The John Locke Foundation is approaching its 30th anniversary, and the Republican majority in the General Assembly is halfway through its fifth session. It seems a good time to look back at government spending while we wait for the Senate to consider an override of Gov. Roy Cooper’s budget veto.
State spending, adjusted for inflation, grew 2.9 percent per year over the 20 years from Fiscal Year (FY) 1988-89 through the final pre-recession budget in FY 2007-08. (see chart below titled Real Spending). Appropriations fell 4.1 percent per year through FY 2010-11, but federal funds offset most of that decline, and total spending fell just 0.2 percent per year over that time. Even the lower level of appropriations depended on a one-cent sales tax increase. (see chart below titled Real General Fund).
During the 1990s, inflation-adjusted appropriations grew 4.0 percent per year even as Gov. Jim Hunt and the Republican General Assembly cut taxes, notably eliminating the sales tax on groceries between 1996 and 1999. The 2000s had slower growth of 2.6 percent per year, but Gov. Mike Easley resorted to underfunding state employees’ retirements and raising both income taxes and the sales tax rate. Those tax increases were supposed to be temporary when first passed in 2001 but were each extended twice. A quarter-cent of the sales tax increase expired in 2007, but the other quarter-cent was made permanent.
Appropriations as a share of income averaged between 6.0 and 7.5 percent of personal income before the recession, but have been closer to 5.5 percent since 2009, and are on a slight downward path as incomes continue to grow. (see chart below titled General Fund/Income). Appropriations also make up a smaller portion of total spending. From 60 percent or more in the 1990s, appropriations were displaced first by federal funds and later by the lottery as a source of funding for state government. (see chart below titled General Fund Share of Total Budget).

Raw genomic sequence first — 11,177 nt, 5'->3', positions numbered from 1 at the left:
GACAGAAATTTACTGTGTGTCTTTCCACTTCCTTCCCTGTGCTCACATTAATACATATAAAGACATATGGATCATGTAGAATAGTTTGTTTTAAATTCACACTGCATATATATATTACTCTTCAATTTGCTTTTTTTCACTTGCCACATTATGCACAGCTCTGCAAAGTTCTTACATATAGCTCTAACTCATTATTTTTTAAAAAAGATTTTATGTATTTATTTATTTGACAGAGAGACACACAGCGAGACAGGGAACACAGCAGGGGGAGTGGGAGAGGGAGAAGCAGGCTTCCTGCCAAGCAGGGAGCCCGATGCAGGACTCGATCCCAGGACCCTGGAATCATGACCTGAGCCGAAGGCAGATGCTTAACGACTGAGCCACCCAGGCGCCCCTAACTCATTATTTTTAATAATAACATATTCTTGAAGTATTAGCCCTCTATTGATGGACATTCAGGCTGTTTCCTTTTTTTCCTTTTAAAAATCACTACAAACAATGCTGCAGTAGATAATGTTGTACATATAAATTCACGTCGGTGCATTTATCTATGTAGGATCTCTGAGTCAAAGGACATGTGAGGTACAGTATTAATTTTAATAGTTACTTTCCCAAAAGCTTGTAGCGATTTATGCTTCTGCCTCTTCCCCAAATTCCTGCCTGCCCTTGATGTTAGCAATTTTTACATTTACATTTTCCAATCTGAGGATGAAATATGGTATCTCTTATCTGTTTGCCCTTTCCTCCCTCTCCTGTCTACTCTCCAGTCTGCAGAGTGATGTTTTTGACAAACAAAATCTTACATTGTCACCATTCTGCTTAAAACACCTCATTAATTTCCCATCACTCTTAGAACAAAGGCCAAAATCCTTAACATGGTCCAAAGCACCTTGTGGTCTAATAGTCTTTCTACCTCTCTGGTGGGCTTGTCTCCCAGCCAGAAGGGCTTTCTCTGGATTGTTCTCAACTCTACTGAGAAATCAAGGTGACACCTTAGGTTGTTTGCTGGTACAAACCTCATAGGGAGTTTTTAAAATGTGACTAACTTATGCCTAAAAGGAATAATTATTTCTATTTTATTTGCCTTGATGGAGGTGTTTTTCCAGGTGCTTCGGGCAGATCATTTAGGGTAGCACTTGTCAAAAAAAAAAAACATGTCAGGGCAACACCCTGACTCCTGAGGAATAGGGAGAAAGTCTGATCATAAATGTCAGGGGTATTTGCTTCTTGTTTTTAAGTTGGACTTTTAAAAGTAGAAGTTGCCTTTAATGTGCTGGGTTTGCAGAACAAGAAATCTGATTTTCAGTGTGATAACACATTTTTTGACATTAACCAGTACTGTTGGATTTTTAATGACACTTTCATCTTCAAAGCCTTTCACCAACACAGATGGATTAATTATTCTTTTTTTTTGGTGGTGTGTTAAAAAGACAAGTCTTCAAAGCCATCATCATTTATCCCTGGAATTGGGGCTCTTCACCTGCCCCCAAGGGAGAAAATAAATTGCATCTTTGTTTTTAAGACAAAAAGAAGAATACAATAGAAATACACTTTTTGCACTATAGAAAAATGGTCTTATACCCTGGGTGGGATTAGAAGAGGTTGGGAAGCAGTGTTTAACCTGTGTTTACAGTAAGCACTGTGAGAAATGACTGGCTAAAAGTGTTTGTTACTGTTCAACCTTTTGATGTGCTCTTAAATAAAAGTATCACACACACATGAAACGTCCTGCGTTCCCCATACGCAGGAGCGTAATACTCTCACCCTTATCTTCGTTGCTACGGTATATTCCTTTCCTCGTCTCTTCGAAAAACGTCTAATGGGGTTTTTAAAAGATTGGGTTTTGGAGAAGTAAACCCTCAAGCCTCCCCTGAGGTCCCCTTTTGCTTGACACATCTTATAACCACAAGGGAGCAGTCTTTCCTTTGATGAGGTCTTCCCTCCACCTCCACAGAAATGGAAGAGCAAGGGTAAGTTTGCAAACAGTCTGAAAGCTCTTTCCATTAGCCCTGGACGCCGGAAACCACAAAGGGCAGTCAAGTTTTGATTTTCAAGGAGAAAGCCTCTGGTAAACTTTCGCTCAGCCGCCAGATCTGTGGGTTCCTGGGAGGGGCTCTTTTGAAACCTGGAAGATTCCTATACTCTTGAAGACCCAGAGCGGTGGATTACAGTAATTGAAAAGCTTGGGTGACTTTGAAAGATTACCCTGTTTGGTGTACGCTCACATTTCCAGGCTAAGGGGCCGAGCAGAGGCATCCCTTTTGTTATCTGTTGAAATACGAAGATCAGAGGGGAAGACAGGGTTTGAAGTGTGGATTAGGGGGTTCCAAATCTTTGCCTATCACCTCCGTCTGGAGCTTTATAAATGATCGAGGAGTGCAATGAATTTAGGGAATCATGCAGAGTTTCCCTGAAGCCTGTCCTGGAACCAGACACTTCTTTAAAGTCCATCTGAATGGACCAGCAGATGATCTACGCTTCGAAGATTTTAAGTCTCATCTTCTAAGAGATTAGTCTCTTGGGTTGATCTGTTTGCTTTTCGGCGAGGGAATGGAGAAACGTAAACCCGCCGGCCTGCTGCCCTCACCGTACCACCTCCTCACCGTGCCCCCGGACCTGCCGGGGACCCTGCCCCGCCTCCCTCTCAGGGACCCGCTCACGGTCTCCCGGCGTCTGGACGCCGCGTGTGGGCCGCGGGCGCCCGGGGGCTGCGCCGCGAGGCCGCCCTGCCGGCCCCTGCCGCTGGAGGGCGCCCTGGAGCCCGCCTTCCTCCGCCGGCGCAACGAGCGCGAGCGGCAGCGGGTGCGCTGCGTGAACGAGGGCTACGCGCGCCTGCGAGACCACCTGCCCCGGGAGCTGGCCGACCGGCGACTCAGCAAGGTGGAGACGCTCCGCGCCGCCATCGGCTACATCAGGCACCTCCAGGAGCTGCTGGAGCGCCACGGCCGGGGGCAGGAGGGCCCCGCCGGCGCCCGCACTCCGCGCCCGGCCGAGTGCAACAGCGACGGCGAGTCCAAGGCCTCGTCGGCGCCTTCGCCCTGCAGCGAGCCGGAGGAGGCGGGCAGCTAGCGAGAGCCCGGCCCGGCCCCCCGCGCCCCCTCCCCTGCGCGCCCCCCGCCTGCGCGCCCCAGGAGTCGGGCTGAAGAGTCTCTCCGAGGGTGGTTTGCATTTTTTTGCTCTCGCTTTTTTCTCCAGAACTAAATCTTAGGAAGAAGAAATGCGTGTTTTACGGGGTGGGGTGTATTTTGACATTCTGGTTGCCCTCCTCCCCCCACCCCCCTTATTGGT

Since bottoming out in FY 2012-13 at 40 percent of total spending, appropriations have climbed back to 44 percent. Total spending, adjusted for inflation, peaked in FY 2011-12 when it reached 15 percent of personal income. It has since retreated to the 12 percent of income that was the rule until FY 2002-03. (see chart below titled Spending/Income).
General Fund appropriations per person have been flat since FY 2012-13, (see chart below titled Real General Fund Spending Per Person) and total spending per person from all sources is down 10 percent. (see chart below titled Real Spending Per Person). The current trends are bringing North Carolina’s spending closer to its more traditional pattern of growing in line with population and inflation.
Education spending climbed 64 percent in real terms but fell as a share of General Fund appropriations from 66 to 57 percent between FY 1988-89 and FY 2007-08, the last budget before the recession. Public safety spending grew 155 percent, and Medicaid led 274 percent growth in health and human services spending, which expanded from 12 percent of appropriations to 23 percent. Overall spending, after inflation, grew 58 percent.
Through the fiscal year that ended June 30, 2019, inflation-adjusted education spending was flat, health and human services spending was down 32 percent, and public safety spending was up 21 percent. Overall, inflation-adjusted appropriations were down 4 percent. As a result, education was again back to 60 percent of General Fund appropriations, public safety had reached 9 percent, and health and human services had fallen back to 17 percent of appropriations. (see chart below titled Real General Fund Appropriations).
These trends call into question the standard stories about the General Assembly starving education and the fiscal wisdom of expanding Medicaid, with or without work requirements. Even with restrained spending, North Carolina is improving as a destination for teachers as the General Assembly has targeted spending on education and public safety.